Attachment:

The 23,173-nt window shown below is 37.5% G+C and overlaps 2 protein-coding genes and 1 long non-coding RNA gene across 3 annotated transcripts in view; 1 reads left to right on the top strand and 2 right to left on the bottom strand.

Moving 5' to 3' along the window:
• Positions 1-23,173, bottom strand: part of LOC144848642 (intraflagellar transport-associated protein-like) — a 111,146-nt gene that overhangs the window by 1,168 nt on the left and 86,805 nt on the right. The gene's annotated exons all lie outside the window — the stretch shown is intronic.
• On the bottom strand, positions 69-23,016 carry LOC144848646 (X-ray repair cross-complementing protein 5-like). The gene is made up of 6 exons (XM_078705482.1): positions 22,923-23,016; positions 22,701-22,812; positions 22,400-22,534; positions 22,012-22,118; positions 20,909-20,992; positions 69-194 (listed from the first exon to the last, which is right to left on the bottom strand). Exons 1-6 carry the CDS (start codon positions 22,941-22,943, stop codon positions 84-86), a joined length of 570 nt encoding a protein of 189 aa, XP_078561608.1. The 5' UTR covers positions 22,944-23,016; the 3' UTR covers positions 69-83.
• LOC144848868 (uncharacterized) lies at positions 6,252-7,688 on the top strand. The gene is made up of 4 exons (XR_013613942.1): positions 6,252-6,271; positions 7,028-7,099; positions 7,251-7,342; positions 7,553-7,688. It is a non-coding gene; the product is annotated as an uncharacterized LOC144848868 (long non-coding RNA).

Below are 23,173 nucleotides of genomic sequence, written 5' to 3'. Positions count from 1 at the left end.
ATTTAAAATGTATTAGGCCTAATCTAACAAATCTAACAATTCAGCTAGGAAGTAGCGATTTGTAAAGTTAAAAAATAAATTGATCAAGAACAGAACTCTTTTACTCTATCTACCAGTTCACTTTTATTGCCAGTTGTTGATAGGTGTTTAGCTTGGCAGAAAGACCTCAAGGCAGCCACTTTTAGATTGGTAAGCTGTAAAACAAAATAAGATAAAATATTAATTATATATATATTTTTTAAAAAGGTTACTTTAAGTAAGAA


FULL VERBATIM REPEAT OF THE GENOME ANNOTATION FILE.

The 23,173-nt window shown below is 37.5% G+C and overlaps 2 protein-coding genes and 1 long non-coding RNA gene across 3 annotated transcripts in view; 1 reads left to right on the top strand and 2 right to left on the bottom strand.

Moving 5' to 3' along the window:
• Positions 1-23,173, bottom strand: part of LOC144848642 (intraflagellar transport-associated protein-like) — a 111,146-nt gene that overhangs the window by 1,168 nt on the left and 86,805 nt on the right. The gene's annotated exons all lie outside the window — the stretch shown is intronic.
• On the bottom strand, positions 69-23,016 carry LOC144848646 (X-ray repair cross-complementing protein 5-like). The gene is made up of 6 exons (XM_078705482.1): positions 22,923-23,016; positions 22,701-22,812; positions 22,400-22,534; positions 22,012-22,118; positions 20,909-20,992; positions 69-194 (listed from the first exon to the last, which is right to left on the bottom strand). Exons 1-6 carry the CDS (start codon positions 22,941-22,943, stop codon positions 84-86), a joined length of 570 nt encoding a protein of 189 aa, XP_078561608.1. The 5' UTR covers positions 22,944-23,016; the 3' UTR covers positions 69-83.
• LOC144848868 (uncharacterized) lies at positions 6,252-7,688 on the top strand. The gene is made up of 4 exons (XR_013613942.1): positions 6,252-6,271; positions 7,028-7,099; positions 7,251-7,342; positions 7,553-7,688. It is a non-coding gene; the product is annotated as an uncharacterized LOC144848868 (long non-coding RNA).

Below are 23,173 nucleotides of genomic sequence, written 5' to 3'. Positions count from 1 at the left end.
ATTTAAAATGTATTAGGCCTAATCTAACAAATCTAACAATTCAGCTAGGAAGTAGCGATTTGTAAAGTTAAAAAATAAATTGATCAAGAACAGAACTCTTTTACTCTATCTACCAGTTCACTTTTATTGCCAGTTGTTGATAGGTGTTTAGCTTGGCAGAAAGACCTCAAGGCAGCCACTTTTAGATTGGTAAGCTGTAAAACAAAATAAGATAAAATATTAATTATATATATATTTTTTAAAAAGGTTACTTTAAGTAAGAA